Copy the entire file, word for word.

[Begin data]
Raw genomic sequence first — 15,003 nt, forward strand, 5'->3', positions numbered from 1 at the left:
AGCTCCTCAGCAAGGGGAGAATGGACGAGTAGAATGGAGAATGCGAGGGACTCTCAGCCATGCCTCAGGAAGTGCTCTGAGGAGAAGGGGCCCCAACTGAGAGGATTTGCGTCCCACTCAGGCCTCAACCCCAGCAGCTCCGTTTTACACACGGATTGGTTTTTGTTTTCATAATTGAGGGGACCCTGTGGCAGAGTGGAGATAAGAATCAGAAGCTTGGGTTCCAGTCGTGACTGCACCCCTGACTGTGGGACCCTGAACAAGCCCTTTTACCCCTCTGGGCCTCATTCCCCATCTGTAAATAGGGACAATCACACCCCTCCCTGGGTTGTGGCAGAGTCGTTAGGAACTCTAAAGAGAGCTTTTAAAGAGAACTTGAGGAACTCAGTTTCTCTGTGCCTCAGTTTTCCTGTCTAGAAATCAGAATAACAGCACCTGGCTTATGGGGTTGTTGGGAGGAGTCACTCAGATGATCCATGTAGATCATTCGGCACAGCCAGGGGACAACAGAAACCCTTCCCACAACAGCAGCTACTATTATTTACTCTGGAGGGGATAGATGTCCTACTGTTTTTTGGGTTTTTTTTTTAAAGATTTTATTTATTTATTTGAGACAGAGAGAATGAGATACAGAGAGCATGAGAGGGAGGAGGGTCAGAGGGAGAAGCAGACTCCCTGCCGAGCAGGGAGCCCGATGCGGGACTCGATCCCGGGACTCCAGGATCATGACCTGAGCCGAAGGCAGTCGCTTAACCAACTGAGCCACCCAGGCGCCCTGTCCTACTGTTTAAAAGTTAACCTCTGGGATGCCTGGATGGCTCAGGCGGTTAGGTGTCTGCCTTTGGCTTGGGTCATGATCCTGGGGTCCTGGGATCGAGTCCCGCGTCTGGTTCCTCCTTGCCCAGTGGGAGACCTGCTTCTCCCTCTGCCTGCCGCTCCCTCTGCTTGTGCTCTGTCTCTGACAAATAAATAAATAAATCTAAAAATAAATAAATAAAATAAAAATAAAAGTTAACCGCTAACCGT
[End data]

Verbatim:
Raw genomic sequence first — 15,003 nt, forward strand, 5'->3', positions numbered from 1 at the left:
AGCTCCTCAGCAAGGGGAGAATGGACGAGTAGAATGGAGAATGCGAGGGACTCTCAGCCATGCCTCAGGAAGTGCTCTGAGGAGAAGGGGCCCCAACTGAGAGGATTTGCGTCCCACTCAGGCCTCAACCCCAGCAGCTCCGTTTTACACACGGATTGGTTTTTGTTTTCATAATTGAGGGGACCCTGTGGCAGAGTGGAGATAAGAATCAGAAGCTTGGGTTCCAGTCGTGACTGCACCCCTGACTGTGGGACCCTGAACAAGCCCTTTTACCCCTCTGGGCCTCATTCCCCATCTGTAAATAGGGACAATCACACCCCTCCCTGGGTTGTGGCAGAGTCGTTAGGAACTCTAAAGAGAGCTTTTAAAGAGAACTTGAGGAACTCAGTTTCTCTGTGCCTCAGTTTTCCTGTCTAGAAATCAGAATAACAGCACCTGGCTTATGGGGTTGTTGGGAGGAGTCACTCAGATGATCCATGTAGATCATTCGGCACAGCCAGGGGACAACAGAAACCCTTCCCACAACAGCAGCTACTATTATTTACTCTGGAGGGGATAGATGTCCTACTGTTTTTTGGGTTTTTTTTTTAAAGATTTTATTTATTTATTTGAGACAGAGAGAATGAGATACAGAGAGCATGAGAGGGAGGAGGGTCAGAGGGAGAAGCAGACTCCCTGCCGAGCAGGGAGCCCGATGCGGGACTCGATCCCGGGACTCCAGGATCATGACCTGAGCCGAAGGCAGTCGCTTAACCAACTGAGCCACCCAGGCGCCCTGTCCTACTGTTTAAAAGTTAACCTCTGGGATGCCTGGATGGCTCAGGCGGTTAGGTGTCTGCCTTTGGCTTGGGTCATGATCCTGGGGTCCTGGGATCGAGTCCCGCGTCTGGTTCCTCCTTGCCCAGTGGGAGACCTGCTTCTCCCTCTGCCTGCCGCTCCCTCTGCTTGTGCTCTGTCTCTGACAAATAAATAAATAAATCTAAAAATAAATAAATAAAATAAAAATAAAAGTTAACCGCTAACCGT